Lastly, there is every chance the constant personal attacks on Ed Miliband could come undone. As a general rule, the British electorate are fair minded. Sections of it might swallow scapegoating of powerless minorities, but generally they do not like what can be interpreted as bullying. When the press gang up on a politician, the deep seated sense of fair play tends to kick in. It's something we saw during the 2010 general election, until Gordon Brown showed himself up as a cynic in light of Gillian Duffy fiasco. And it will happen again. Weird Ed, nerdy Ed, can't-eat-a-bacon-sandwich Ed will work against the peddlers and crankers when policy comes to the fore. When in the leaders' debates it's Ed Miliband arguing for the abolition of the bedroom tax, the curbing of zero hours contracts, of boosting the minimum wage, guaranteeing an energy price freeze, and for more taxes on the rich it all becomes clear why the Tories and their running dogs will stoop to any level to ruin him.


EightFolkPath said...

The problem re. the last paragraph is that voters don't vote too much on policy - they vote on a narrative, an idea. Labour lacks that. It's systemic in an age when social democratic parties across Europe have been entirely compromised by neoliberalism and therefore don't have a clue how to respond to traditional parties of the right.

Phil said...

Indeed: I said it here.

Gary Elsby said...

I believe the last paragraph to be flawed to that of the Conservatives.
The idea that Ed storms it in Leader's debates is the long shot that Labour foot-soldiers are hinging on.
Flawed but not if there is more in the bag.
I'm not seeing too much on pensioners or 'the workers' of whom make up almost everyone other than immigrants and under-graduates!
Boosting the minimum wage is a back-door way of elevating wages overall but is clumsy and long winded. Zero hours contracts is a minority sport with an outlook on the mass conscience.
Your last paragraph is weak if it is representative of the big idea.

The Tories are giving us our pensions, EU referendum and high 'free tax' and their line appears to be of a Grande style.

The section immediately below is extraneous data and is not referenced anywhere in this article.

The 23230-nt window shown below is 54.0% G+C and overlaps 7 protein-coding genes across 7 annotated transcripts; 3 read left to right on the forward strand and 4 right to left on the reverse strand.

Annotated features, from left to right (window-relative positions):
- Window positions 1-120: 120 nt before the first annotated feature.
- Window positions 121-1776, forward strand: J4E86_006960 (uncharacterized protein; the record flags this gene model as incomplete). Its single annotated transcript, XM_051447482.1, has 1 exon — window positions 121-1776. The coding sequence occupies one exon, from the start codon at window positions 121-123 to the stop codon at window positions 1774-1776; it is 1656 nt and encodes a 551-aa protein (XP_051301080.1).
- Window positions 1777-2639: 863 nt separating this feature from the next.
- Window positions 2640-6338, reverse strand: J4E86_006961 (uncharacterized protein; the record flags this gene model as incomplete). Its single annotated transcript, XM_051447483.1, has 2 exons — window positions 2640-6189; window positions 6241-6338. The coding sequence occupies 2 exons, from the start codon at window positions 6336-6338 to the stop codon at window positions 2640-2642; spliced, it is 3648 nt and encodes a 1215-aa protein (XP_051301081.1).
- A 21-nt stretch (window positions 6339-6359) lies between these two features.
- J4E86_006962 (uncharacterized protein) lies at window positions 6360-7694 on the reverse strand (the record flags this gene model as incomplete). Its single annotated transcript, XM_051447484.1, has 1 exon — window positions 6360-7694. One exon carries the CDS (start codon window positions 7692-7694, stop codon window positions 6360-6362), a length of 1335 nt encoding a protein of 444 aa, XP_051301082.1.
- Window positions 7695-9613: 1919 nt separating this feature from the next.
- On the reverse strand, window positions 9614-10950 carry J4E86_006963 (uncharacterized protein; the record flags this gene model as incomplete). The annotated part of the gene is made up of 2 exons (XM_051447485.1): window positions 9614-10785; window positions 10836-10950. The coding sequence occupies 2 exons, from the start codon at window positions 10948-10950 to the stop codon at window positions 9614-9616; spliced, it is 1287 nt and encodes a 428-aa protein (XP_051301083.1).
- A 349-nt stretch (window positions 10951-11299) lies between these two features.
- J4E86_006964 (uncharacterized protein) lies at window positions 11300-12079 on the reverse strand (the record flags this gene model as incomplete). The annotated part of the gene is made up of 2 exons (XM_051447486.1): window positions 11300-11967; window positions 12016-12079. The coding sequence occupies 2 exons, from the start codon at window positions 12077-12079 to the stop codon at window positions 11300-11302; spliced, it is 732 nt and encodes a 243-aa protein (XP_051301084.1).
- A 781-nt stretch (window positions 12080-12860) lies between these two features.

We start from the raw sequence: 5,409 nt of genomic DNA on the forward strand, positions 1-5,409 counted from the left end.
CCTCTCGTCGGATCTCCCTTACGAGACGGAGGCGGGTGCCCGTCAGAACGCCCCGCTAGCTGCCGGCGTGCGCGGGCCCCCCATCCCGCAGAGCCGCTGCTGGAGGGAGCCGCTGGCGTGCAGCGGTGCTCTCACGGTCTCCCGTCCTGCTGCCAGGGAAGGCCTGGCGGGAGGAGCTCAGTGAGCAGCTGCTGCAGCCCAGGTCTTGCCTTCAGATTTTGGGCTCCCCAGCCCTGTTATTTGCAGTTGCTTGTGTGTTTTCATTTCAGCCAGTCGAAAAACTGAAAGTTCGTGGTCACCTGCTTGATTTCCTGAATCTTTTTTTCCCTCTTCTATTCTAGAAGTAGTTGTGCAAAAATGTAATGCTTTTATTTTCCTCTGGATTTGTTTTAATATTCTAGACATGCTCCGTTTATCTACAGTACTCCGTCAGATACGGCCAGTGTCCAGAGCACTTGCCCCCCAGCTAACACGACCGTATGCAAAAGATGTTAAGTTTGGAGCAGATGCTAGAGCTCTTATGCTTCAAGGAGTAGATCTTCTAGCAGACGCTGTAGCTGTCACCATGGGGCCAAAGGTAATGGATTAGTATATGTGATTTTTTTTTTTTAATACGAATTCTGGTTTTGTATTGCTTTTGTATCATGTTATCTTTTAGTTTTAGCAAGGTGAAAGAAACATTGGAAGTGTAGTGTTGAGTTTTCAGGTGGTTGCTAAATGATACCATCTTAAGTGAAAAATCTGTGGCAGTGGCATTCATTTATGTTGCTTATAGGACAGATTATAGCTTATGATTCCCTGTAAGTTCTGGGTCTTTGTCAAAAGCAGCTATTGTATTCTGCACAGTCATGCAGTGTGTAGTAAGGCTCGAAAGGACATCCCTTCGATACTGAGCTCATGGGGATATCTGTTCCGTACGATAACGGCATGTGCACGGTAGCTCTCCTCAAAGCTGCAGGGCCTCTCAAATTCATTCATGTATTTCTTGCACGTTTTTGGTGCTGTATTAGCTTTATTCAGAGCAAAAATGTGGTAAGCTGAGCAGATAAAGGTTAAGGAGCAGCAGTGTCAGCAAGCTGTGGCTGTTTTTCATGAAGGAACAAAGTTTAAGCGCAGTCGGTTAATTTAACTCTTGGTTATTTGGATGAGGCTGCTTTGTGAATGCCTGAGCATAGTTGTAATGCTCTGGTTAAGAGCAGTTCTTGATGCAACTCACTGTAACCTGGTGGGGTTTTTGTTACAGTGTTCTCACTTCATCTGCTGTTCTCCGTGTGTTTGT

My belief is that more is to come from their locker.

asquith said...

I happened to stumble across the Heil on Sunday. THREE PAGES of utterly fabricated coverage on MiliE, including dredging up a load of has-beens and never-weres, and what seems to be an entirely made up quote by Hunt, the only person of any relevance quoted, but then he wasn't actually quoted given that he probably didn't say what he allegedly said.

As I have said I won't be voting for Labour- and nothing I've seen of Ruth Smeeth has convinced me otherwise- but whatever you've done to scare them, you've done it good and proper.

I find Miliband's ideas a mixture of the unfeasble and the undesirable- I think, for instance, that his energy policy will end in tears- but I've always rated his abilities more highly and I think we are likely to get him, even if we don't want him.*

In spite of the claims, I don't think anyone of any seriousness expects a change. Neither Umunnah or Johnson has shown any signs of actually wanting the job or trying to get it or anything. This is all just an attempt by certain media types to weaken Miliband, who reigns supreme as far as I can see, and it can only be because they fear him.

*This belief, although it basically stands, has waned somewhat given recent doings in Scotland. My attempts to warn that Yessers were still a force to be rekoned with and shouldn't be ignored fell on deaf ears. I'll find occasion, I'm sure, to bore you with details of the two elections in 1910 but suffice to say the SNP replacing Labour is a threat no one seems to have prepared for and they should have listened to me. I still think he can come out ahead but Shameron, followed closely by Cleggover and MiliE, has caused grief here.

Vinyl Miner said...

Ed being reported in a little more positive way here.